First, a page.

• mechanical (artificial) – valves made of mechanical parts. These valves last a long time and are usually recommended to younger patients. However, blood clots can form more easily so anticoagulants like warfarin must be taken for the rest of your life
  • tissue (animal) – valves mostly made of tissue taken from humans, pigs or cows. These are safe to insert, last from 15 to 20 years, and mean you won’t have to take anticoagulants (blood thinning medications) for the rest of your life.

How long will I recover after heart valve surgery?

You’ll usually be helped to sit out of bed the day after the procedure. You can expect some discomfort after your operation and you will be offered pain relief medication. Your pain level will be watched to make sure you’re as comfortable as possible. Many people return home within a week but recovery time depends on the type of surgery you have and how your body reacts.

On average, it takes between 2-3 months to fully recover, but this can vary as everyone responds differently to treatment.

What are the advantages of heart valve surgery?

For most people, heart valve surgery helps:

  • give you more energy so everyday tasks and physical activities become easier and more enjoyable
  • improve mood and mental health due to reduced symptoms
  • increase life expectancy
  • reduce symptoms like shortness of breath, blackouts, tiredness, chest pain and fluid retention
  • reduce the risk of your heart failure developing further.

What are the risks of heart valve surgery?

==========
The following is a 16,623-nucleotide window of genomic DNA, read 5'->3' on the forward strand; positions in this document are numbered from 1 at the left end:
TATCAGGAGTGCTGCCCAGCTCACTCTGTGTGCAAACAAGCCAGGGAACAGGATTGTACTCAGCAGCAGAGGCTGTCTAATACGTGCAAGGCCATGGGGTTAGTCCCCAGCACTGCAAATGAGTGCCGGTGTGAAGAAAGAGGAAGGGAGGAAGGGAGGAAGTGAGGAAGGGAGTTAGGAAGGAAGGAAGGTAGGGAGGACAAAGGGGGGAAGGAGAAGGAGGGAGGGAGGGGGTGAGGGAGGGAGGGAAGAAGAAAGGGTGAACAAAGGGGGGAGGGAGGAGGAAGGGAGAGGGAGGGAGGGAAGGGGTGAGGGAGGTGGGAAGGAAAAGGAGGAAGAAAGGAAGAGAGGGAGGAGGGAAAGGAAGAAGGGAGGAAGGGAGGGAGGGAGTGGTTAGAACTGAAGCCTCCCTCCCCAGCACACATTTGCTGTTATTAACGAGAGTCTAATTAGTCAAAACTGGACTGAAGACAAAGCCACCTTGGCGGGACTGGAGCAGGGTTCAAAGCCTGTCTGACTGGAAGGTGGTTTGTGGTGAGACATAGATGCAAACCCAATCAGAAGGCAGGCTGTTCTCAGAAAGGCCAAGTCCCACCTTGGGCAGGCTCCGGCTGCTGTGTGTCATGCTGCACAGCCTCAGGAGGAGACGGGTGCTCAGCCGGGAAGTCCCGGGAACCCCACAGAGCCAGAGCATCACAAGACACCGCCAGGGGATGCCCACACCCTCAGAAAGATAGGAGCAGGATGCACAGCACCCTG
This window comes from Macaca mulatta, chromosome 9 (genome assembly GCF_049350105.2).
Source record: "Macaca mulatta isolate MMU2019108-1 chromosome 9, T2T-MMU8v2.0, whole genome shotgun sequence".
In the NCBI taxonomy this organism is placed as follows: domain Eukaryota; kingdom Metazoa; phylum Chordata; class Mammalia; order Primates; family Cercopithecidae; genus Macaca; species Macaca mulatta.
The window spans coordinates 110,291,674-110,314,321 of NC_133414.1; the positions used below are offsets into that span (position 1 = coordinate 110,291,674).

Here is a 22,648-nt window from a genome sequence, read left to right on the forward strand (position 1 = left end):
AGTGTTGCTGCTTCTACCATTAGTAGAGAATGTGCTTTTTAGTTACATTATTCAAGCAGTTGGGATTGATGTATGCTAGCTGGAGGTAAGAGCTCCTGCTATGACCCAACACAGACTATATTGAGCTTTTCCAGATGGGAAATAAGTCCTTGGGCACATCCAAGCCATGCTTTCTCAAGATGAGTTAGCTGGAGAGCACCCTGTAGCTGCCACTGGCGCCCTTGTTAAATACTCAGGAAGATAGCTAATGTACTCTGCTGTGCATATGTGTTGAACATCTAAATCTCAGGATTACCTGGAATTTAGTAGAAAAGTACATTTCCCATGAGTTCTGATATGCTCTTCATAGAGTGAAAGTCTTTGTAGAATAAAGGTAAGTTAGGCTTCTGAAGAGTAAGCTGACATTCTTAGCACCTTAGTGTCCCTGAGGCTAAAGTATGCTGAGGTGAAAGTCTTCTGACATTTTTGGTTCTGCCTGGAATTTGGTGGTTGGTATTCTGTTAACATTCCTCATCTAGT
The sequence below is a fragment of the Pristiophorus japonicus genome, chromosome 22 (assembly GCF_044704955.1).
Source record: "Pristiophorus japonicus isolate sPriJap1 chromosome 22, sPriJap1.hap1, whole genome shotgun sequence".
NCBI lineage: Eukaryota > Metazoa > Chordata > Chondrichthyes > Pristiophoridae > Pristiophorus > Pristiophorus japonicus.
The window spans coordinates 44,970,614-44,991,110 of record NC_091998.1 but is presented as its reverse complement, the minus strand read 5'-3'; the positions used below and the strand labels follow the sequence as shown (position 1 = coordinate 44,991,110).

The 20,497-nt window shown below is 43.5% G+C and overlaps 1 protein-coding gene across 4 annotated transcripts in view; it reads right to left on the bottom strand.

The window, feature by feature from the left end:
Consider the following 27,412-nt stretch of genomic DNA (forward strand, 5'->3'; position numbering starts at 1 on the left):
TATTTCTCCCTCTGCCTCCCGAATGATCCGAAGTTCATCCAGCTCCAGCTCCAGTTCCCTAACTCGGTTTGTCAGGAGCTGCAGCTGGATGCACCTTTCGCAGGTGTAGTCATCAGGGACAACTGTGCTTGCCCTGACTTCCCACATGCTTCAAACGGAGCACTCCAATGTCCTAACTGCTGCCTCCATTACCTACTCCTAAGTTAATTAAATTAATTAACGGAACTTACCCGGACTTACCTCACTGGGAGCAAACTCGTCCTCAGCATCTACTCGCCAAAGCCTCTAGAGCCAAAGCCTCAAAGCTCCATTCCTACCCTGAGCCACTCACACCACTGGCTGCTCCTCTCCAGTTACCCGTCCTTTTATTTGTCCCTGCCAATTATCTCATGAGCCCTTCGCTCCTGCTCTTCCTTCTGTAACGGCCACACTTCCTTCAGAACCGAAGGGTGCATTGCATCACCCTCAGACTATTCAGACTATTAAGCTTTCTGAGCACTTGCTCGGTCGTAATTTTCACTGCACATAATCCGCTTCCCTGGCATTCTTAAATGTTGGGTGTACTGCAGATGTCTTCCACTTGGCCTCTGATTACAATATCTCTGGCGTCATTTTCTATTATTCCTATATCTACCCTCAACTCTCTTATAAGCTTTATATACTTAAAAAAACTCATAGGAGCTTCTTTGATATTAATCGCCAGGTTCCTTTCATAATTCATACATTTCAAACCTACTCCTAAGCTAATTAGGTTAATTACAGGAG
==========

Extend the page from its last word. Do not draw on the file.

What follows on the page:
Like all operations, valve surgery isn’t risk free. Your risk depends on your age, your current state of health and the level of your valve disease. Common risks include:

  • atrial fibrillation (an abnormal heart rhythm) after surgery. This usually gets better with treatment
  • bleeding – you may need a further operation after surgery to control bleeding
  • death – the risk of not surviving the operation will be higher if you’re very unwell before the surgery. You can discuss this with your surgeon at your consultation
  • renal (kidney) failure – this is more common if you already have kidney problems and can be treated with dialysis.
  • stroke – this happens when a blood clot develops and travels to the brain, cutting off the oxygen supply. The risk is higher if you have had a stroke or transient ischaemic attacks (TIAs, commonly known as mini-strokes). To reduce the risk of stroke, you’ll be given medications during and after the operation. You may have to wear special stockings after your operation which can help reduce the risk of clots
  • wound infection – this is more common if you have poorly controlled diabetes or other conditions that mean you’re more at risk of infection. If you do get an infection, this can be treated with antibiotics.

Talk to your surgeon before the procedure and ask any questions you may have about both the benefits and risks of the operation. 

If you have a heart valve problem or have had surgery on your valve, you’re at risk of endocarditis. You’re also at risk if you have had endocarditis before. Endocarditis is inflammation of the inner lining of your heart (endocardium) caused by bacteria that enters your bloodstream and finds its way to the heart, including the valves and the endocardium.